I wouldn’t say I’m an expert on cask-conditioned ale, but having run a successful real ale off-licence for nearly six years, I’ve looked after, and served, a fair few pints of the stuff. My cellar skills have been further augmented over the years, by looking after cask ales at various beer festivals, and also at parties and other get-togethers. On top of this I was, for many years, an accomplished home-brewer, producing a wide variety of different full-mash beers, and knowing when to rack the beers off to allow a strong secondary fermentation, alongside being able to bring them into peak condition prior to drinking them, is another set of skills I have acquired over the years.
When it comes to keg beer though, I’m something of an amateur, and where “craft keg” is concerned, then I’m a complete novice. My recent crawl along the famous “Bermondsey Beer Mile” brought his latter point home to me in a number of ways; not that I was in any way involved with the brewing or the serving of these beers. However, I was quite heavily involved in the drinking and appreciation of these beers and when, at two of the breweries, my son Matthew was served a glass of a very “milky” looking beer, questions were beginning to form in my mind, along with a number of quite serious doubts.
My understanding of the whole “craft” scene is that the beers are stored in, and served from containers known as “KeyKegs”. I would imagine this type of container is covered by at least one patent, and that the name is trade-marked, although I may be wrong on these points. I saw quite a few “KeyKegs” stacked up in several of the breweries, and at one at least (Brew by Numbers), I saw beer being dispensed from one, alongside a couple of empty ones. (For the record, beer was being stored in a chilled room, behind a makeshift bar at the aforementioned brewery, and I could see what was going on through the partially opened door).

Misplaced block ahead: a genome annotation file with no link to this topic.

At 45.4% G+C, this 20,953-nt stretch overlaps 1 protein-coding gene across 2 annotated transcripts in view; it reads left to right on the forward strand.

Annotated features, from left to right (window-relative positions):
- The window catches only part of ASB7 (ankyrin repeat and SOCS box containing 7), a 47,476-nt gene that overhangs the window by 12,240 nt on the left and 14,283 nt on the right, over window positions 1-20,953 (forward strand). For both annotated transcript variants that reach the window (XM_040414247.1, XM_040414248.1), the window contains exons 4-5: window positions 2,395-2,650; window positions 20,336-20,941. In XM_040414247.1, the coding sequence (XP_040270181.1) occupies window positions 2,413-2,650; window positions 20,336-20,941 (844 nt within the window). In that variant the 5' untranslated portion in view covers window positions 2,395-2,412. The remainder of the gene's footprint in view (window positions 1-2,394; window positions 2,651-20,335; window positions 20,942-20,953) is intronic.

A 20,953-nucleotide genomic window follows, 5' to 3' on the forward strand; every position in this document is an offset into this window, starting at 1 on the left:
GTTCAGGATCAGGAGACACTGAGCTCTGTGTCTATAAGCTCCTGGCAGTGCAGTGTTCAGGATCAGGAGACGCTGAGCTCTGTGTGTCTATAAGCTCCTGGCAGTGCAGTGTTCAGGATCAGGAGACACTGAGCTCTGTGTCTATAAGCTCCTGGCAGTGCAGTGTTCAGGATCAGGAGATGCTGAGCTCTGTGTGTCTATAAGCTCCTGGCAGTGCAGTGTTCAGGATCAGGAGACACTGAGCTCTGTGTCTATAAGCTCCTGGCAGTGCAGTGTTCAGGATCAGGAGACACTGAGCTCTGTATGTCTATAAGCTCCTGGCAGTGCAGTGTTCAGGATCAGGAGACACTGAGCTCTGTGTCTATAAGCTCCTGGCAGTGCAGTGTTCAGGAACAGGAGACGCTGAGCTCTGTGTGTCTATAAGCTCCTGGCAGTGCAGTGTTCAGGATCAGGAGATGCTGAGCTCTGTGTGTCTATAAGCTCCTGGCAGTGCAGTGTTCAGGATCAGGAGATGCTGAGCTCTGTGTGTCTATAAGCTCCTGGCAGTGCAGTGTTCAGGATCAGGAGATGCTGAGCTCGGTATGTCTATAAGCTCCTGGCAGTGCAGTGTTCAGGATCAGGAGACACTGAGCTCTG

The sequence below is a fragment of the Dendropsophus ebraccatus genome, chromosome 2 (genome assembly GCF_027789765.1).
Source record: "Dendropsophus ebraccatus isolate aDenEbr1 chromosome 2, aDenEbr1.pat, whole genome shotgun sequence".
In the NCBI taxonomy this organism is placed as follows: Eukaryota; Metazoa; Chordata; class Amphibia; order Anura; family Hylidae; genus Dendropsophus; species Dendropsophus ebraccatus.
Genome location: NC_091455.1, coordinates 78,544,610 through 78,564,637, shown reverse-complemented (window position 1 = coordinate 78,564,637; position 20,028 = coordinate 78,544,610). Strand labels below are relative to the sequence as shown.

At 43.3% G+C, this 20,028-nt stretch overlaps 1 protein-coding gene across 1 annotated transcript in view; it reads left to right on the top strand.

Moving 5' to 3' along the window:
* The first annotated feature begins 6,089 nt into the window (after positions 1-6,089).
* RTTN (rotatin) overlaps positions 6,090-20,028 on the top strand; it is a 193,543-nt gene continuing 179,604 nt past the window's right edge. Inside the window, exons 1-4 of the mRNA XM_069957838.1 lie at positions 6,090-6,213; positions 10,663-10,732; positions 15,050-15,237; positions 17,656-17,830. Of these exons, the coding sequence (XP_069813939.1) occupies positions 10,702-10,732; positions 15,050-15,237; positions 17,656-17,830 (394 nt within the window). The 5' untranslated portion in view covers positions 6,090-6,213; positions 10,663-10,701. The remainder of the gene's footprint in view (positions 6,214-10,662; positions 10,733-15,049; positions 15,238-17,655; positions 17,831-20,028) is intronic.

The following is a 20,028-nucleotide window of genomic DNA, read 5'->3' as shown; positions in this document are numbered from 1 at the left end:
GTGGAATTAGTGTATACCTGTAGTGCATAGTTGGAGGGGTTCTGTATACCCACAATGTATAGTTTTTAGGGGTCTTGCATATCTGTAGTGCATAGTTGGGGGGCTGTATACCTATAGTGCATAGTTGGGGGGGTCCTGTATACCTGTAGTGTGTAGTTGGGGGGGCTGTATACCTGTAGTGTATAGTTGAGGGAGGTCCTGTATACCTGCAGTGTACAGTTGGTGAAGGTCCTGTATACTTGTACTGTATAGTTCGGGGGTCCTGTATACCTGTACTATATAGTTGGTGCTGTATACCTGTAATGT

I’m kicking myself for not having taken a few photos of these “KeyKegs”, or having examined them at close quarters, as there was ample opportunity to have done so. Instead I am relying on memory, plus information I’ve been able to glean on-line. The “KeyKegs” I saw at several breweries were probably a similar size to a standard British steel keg, but were made of rigid plastic with a cardboard outer. Not entirely of these materials though, as the main part of the keg, and the part in which the beer is kept, is basically a collapsible plastic liner, contained inside the robust outer skin. I thought the outers were octagonal in shape, but looking at examples on various websites, I see they are twelve-sided; a do-decahedron?
Obviously the plastic and cardboard outer provides strength and keeps the whole thing rigid, whilst the collapsible plastic liner allows the beer to be dispensed without coming into contact wit the air. Rather like a polypin, or a glorified "wine-box" if you like. Now comes the clever bit; the beer within the inner liner not only never comes into contact with the air, but it also is never touched by the propellant gas. Basically the gas pressure is applied between the inside of the rigid outer container wall and the outside of the inner bag which contains the beer. As the latter is flexible, it collapses as the beer is forced out of the bag by the pressure of applied gas. As the gas does not come into contact with the beer, there is no risk of it becoming too gassy, as with a traditional keg. In addition, low-cost compressed air can be used as the propellant, instead of the much more expensive CO2.